Millennials think doing things is more important than buying things. Brian Caplen assesses what this means for the banks when they decide on credit card and personal loan limits.

An executive of Swedish furniture retailer Ikea made headlines when he said: “If we look on a global basis, in the West we have probably hit peak stuff.” Ikea’s head of sustainability, Steve Howard, said business would have to adapt to changes in consumption patterns and talked about “a circular Ikea where you can repair and recycle things”.

The CEO of UK fashion chain Next, Lord Simon Wolfson, blamed a fall in profits on “the continuing trend towards spending on experiences away from things”.

Millennial shoppers, it seems, are not buying as many new clothes and curtains as previous generations. They prefer going to restaurants, bars and cinemas and doing things that can be shared on social media. This has been dubbed 'the experience economy'.

But is an experience a direct substitute for a consumer good in economic terms? And should banks and their regulators be any more concerned about the granting of 'experience credit' as opposed to consumer credit?

For far too long the US consumer has kept the global economy ticking over and the role consumption plays in Western economies makes them hostage to fickle changes in sentiment. Since the financial crisis, the US consumer has offset reduced mortgage spending with increased consumer spending financed by credit, even though average household incomes are less than they were 10 years ago.

Similarly in the UK,  the economy performed better than expected post the EU membership referendum because the UK consumer didn’t take fright and carried on spending.

But such sentiments may not last. Spending limits will be reached at some stage. Credit card debt per capita in the US is $2603, and is $1340 in the UK, but only $130 in Taiwan, according to personal finance researcher ValuePenguin.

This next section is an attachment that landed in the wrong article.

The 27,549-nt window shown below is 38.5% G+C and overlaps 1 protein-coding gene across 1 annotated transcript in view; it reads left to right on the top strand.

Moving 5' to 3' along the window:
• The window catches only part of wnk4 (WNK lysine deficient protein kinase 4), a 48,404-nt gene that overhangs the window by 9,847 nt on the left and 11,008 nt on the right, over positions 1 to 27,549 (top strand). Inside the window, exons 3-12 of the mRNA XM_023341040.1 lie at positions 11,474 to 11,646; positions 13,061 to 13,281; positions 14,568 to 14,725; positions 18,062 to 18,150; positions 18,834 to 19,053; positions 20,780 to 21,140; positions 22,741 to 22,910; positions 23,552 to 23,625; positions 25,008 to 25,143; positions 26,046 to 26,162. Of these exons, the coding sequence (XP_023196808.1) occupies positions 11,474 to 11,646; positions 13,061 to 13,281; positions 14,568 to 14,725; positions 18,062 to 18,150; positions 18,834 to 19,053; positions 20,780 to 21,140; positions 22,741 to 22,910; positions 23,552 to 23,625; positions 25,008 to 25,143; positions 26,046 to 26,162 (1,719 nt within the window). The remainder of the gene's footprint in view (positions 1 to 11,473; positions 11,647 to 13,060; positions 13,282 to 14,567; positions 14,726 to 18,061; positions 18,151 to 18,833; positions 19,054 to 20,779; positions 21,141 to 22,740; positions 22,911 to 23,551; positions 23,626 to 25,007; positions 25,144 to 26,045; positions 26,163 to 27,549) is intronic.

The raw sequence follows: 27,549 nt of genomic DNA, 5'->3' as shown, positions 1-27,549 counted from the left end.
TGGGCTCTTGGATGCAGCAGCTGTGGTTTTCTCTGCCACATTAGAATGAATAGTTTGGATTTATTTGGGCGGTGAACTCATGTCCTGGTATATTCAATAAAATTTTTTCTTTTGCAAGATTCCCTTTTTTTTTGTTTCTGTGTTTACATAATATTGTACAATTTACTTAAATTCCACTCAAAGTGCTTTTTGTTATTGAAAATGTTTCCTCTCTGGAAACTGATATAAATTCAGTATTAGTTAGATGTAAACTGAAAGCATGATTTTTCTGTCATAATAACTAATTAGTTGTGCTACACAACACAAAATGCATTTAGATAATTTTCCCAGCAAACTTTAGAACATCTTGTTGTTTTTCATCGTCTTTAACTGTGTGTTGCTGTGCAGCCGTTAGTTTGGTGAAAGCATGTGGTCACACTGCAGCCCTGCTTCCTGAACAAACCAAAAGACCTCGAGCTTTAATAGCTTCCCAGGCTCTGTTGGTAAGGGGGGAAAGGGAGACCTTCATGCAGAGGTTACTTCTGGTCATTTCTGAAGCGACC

In the UK in 2016, banks had £19bn ($24.5bn) of credit card impairments on their balance sheets compared to £12bn due to mortgages, according to the Bank of England. So concerned are the UK authorities about the growth in consumer credit that the Prudential Regulation Authority is to launch a review of lending standards.

It is obvious that economies powered by consumer credit will eventually get into difficulties in the same way as housing bubbles generally burst. Banks will then discover how well or poorly their credit scoring models have been working.

The shift to the experience economy may make things even more unstable. Consumers may be switching from buying goods to spending on going out for now, but they are just as likely to switch off in the future and stay at home. When they do, will they feel as inclined to repay the debts of their experience binge as readily as they would for a furnishings and clothes binge?

Banks should be thinking about these changes in their monitoring of credit card limits. Usually a household will cut back on almost every kind of spending before they stop paying their mortgage. But paying off for past experiences may be less appealing. 

Brian Caplen is the editor of The BankerFollow him on Twitter @BrianCaplen

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